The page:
As a freshman at Yale, Emiko-Rose Paul was a typical pre-medical student. Pre-med in the 1980s didn’t look so different from pre-med now; like many others, Paul was a biology major, trudging through the introductory prerequisite courses. But every semester, there was one class on her schedule that she always looked forward to — art.
Whether it was design, figure drawing, or lithography, Paul knew by the time she graduated in 1991 that she loved art too much to leave it behind. But she was also excited by science, especially animal behavior and ecology. Rather than choosing either path, she created her own at the intersection of science and art. Since jumping into the field of medical illustrations, Paul has never looked back. She and her husband now run Echo Medical Media, a medical illustrations company named after their dog, Echo.
Paul’s career decision was influenced by people she met at Yale. The first was her faculty adviser for biology, Charles Remington, who specialized in entomology and evolution. “Senior year, with his help, I did my thesis on the nymphal stages of the American cockroach and accompanied it with watercolor plates that showed changing patterns of the different stages,” Paul said. “It was the first real idea I had that I could do something with art.”
Paul realized it was important to find something that catered to her specific interests. As an undergraduate, she found her options were often limited: Yale’s science curriculum was focused more on molecular biology than her primary interest, organismal biology, and Yale’s art program emphasized abstract painting over what she truly enjoyed, life drawing. But in spite of these department restrictions, Paul wanted to find a way to explore her true passions. She met a man at the Yale Peabody Museum who was working on facial reconstructions of early hominid skulls, and found out he had gone to a graduate program for medical illustrations. Paul was immediately intrigued. “It was the first time I had heard of something like that,” she said.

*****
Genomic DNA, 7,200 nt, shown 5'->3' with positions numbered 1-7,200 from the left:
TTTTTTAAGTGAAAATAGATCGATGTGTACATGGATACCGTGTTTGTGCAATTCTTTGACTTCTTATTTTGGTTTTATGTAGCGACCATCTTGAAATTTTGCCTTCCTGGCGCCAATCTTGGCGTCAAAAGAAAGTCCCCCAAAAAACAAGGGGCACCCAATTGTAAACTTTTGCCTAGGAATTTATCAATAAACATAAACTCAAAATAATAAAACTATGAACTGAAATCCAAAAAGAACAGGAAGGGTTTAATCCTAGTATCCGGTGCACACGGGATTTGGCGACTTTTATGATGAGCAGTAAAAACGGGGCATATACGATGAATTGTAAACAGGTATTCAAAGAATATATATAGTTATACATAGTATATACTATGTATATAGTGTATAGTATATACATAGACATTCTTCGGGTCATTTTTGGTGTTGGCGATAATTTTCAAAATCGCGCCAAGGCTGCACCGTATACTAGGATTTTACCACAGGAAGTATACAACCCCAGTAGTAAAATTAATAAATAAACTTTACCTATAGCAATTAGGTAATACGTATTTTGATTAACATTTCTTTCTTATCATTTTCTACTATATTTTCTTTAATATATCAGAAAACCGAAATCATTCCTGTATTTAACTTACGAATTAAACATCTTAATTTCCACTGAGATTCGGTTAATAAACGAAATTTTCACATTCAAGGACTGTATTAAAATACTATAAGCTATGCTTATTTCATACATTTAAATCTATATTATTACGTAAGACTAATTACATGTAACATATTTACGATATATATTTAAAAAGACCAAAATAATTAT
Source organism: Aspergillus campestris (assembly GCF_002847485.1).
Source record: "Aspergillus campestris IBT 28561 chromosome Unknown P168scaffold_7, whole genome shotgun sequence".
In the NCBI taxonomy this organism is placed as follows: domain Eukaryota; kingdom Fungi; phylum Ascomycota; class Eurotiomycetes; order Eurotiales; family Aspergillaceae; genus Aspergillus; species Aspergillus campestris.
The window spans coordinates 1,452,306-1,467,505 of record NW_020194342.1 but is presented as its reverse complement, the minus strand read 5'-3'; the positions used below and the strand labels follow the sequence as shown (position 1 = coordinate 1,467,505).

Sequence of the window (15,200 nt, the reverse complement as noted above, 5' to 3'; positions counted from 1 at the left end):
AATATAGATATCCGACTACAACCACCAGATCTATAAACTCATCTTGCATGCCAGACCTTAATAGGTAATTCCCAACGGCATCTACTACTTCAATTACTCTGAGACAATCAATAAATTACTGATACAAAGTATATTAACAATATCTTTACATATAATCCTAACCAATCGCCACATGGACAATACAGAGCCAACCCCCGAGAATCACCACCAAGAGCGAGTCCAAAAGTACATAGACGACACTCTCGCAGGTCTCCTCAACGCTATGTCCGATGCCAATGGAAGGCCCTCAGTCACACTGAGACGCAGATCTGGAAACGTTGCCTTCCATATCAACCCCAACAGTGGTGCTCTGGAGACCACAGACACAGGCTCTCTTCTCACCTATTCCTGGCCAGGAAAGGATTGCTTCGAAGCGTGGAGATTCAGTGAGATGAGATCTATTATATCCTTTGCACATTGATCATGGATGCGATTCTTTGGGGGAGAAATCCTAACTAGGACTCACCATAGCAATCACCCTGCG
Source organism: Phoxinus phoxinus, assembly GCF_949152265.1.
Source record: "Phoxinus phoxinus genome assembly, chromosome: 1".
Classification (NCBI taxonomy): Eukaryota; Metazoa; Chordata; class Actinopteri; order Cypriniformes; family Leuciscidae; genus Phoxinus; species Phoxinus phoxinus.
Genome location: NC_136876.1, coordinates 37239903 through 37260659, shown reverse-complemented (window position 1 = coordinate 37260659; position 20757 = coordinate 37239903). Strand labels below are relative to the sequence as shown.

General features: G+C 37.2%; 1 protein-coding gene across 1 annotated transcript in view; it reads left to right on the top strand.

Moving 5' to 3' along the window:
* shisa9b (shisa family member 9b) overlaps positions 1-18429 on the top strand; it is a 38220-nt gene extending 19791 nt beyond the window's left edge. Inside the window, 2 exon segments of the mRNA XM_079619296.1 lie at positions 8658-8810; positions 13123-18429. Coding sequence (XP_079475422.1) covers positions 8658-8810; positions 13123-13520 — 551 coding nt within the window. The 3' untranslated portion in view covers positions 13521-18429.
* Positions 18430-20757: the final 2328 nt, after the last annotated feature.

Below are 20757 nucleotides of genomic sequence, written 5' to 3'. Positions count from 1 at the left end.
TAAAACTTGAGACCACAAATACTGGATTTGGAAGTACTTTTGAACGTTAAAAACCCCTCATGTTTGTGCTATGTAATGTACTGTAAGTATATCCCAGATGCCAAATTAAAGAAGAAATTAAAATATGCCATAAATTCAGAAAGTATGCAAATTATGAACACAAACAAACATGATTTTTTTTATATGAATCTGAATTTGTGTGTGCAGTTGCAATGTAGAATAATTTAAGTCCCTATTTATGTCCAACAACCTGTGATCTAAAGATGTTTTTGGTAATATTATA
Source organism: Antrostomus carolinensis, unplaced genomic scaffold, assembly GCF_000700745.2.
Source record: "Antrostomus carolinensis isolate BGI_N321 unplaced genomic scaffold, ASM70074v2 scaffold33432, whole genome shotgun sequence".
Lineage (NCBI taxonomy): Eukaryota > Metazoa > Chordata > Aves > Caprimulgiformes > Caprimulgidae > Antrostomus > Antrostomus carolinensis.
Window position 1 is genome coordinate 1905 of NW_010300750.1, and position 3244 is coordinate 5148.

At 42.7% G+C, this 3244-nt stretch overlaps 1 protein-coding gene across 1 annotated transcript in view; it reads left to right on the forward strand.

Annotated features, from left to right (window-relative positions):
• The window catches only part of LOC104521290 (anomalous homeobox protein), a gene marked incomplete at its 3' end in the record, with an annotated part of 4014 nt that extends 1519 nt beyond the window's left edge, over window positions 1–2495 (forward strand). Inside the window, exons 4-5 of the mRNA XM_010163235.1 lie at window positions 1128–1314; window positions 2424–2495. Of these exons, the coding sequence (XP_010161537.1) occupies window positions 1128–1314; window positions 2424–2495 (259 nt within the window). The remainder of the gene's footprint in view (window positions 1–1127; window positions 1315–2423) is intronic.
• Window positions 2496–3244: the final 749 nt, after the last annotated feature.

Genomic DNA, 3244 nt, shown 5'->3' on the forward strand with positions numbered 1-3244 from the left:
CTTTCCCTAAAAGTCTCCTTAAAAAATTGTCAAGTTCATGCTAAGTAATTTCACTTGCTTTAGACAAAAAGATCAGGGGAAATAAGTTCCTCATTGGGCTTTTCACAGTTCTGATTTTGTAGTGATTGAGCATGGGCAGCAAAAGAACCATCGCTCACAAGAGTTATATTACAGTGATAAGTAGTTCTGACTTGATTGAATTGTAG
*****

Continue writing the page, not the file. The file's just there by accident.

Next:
Hoping to pursue a similar path, Paul spent her first two years after graduation in Paris working on her art portfolio, and then applied to graduate programs in medical illustrations. In 1994, she enrolled in a program at Johns Hopkins. Her curriculum overlapped considerably with that of medical school students; she spent her first year in human anatomy and physiology classes doing dissections, and most of her second year observing surgeries. “Most people don’t realize that every medical illustrator had to go through some medical training, and there’s a certain community of people who have gone through all the hoops who produce the best work,” Paul said.
After finishing her graduate program, Paul worked as a medical illustrator for publishing companies until she started Echo Medical Media in 2000. The field has grown substantially in the past two decades, which she views as one of the most exciting aspects of her work. “Fortunately, I picked a field that really evolves with you,” she said. The field has expanded to include 3D modeling, and medical illustrations are now recognized for their broad range of applications.
Paul’s goal for medical illustrations has always been to be a great communicator. “We want to explain the beauty of science, to explain things that can’t be seen by the human eye or things that can’t be photographed,” she said, adding that she thinks her background in biology and medicine has been essential to her success.
She also sees real value in medical illustrations because she likes using art to teach people unfamiliar concepts. “My main focus was always education,” she said. “For me, it’s not just a pretty piece of art that keeps text interesting; it’s about the big picture and how all media can be used together to communicate something.”
Paul has no regrets about her decision to pursue medical illustrations instead of sticking to the pre-med path and becoming a surgeon. “I’m sure a part of me would have been fine [as a doctor], but my general temperament is more on the artistic side than the hard science side,” she said. Luckily, she found something she genuinely loves to do. Paul works from a home studio, using the Internet to correspond with clients all over the world. “One of the real pleasures is continually learning new techniques, meeting great scientists and working with great authors,” she said.
But a true sign of her success is how immersed she is in her day-to-day work. Paul enjoys every project she works on, whether it’s illustrating for a textbook or designing a magazine cover. She proudly called herself a workaholic. “I’ve been doing this for 20 years,” she said, “and I still love it as much today as I did when I started.”